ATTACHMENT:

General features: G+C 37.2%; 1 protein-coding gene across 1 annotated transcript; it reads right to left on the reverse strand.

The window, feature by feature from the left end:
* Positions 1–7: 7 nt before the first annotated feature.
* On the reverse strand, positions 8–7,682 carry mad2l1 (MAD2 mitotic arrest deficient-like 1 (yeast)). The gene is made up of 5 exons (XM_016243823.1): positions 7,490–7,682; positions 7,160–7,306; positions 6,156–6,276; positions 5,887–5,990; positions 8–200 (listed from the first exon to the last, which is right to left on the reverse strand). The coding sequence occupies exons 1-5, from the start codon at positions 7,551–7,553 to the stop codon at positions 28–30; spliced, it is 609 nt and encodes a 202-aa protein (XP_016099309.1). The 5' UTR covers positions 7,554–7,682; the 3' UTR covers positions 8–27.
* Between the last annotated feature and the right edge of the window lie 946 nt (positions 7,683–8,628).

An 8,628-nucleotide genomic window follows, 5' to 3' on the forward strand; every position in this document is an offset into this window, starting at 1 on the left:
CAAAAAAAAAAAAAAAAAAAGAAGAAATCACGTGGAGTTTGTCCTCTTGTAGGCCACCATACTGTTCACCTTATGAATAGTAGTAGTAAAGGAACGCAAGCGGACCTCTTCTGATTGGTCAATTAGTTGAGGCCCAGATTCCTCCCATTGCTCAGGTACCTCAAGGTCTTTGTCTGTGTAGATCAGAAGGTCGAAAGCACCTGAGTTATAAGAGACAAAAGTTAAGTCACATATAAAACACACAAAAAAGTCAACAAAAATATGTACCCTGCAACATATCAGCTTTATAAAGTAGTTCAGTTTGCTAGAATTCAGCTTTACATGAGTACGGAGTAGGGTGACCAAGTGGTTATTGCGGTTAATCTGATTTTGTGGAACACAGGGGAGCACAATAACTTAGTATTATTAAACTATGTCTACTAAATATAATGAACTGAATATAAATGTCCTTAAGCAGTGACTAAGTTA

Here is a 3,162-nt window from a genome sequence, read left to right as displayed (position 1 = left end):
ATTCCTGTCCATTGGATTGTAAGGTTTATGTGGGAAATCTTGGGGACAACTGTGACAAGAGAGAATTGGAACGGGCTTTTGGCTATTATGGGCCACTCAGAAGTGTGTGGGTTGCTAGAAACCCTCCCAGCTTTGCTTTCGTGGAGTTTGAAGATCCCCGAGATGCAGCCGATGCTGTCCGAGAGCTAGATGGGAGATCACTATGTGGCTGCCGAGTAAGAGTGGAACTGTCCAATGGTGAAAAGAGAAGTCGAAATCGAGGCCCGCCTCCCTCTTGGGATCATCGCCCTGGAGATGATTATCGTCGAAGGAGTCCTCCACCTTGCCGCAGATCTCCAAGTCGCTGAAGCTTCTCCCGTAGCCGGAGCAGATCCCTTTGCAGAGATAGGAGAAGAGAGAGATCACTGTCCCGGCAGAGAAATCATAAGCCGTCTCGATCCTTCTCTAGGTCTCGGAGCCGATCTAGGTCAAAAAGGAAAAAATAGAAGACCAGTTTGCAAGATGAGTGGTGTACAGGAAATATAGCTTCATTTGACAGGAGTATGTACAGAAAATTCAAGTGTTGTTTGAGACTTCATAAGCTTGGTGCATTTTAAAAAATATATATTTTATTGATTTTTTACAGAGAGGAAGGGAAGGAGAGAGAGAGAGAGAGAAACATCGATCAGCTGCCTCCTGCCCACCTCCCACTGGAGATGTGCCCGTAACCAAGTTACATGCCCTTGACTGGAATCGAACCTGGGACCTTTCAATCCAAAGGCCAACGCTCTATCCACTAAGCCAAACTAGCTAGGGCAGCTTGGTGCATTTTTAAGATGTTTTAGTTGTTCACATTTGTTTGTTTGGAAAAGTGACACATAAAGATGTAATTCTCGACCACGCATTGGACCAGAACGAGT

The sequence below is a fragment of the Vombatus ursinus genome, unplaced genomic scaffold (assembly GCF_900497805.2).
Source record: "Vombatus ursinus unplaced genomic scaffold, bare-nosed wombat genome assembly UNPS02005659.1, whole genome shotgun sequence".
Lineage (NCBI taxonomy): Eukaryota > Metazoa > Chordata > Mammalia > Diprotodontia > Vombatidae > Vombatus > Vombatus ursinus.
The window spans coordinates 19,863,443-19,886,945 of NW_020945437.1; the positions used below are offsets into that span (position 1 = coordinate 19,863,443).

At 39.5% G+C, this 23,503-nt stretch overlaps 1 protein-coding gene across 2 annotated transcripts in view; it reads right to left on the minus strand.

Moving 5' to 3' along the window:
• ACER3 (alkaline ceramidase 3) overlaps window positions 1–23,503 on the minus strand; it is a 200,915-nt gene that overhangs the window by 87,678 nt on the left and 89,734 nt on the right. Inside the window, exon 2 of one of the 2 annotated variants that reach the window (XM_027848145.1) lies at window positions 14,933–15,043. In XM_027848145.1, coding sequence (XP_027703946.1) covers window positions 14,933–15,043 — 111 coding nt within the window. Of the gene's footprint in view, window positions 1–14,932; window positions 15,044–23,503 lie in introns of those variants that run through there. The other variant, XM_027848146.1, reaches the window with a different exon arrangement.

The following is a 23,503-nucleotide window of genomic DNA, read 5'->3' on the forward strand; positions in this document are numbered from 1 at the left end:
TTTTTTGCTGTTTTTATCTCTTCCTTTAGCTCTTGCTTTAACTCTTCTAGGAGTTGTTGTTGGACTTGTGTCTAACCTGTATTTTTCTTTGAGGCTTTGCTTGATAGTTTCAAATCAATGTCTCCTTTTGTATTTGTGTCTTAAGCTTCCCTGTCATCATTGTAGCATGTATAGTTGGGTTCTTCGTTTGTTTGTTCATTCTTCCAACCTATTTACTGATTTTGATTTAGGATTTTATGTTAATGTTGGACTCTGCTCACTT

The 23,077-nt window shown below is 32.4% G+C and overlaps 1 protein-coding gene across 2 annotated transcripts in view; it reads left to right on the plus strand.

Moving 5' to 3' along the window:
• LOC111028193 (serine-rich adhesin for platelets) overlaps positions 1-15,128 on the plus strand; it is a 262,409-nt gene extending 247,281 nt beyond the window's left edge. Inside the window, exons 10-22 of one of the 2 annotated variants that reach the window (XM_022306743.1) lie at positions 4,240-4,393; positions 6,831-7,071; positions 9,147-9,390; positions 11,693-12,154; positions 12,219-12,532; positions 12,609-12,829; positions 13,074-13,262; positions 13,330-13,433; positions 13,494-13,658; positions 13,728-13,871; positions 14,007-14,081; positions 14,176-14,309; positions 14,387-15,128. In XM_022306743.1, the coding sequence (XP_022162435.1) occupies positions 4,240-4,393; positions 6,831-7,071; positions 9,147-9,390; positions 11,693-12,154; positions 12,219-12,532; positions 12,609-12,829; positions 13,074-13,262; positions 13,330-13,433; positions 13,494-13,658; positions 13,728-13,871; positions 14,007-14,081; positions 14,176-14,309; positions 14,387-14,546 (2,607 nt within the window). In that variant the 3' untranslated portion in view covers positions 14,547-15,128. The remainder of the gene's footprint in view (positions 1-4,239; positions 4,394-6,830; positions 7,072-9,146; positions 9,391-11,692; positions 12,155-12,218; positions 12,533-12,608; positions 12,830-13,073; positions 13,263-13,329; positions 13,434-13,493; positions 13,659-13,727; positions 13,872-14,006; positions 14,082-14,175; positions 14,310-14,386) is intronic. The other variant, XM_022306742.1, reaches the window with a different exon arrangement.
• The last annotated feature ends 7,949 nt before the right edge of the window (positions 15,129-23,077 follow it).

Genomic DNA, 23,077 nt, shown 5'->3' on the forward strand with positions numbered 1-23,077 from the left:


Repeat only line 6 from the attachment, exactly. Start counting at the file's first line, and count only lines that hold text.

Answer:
An 8,628-nucleotide genomic window follows, 5' to 3' on the forward strand; every position in this document is an offset into this window, starting at 1 on the left: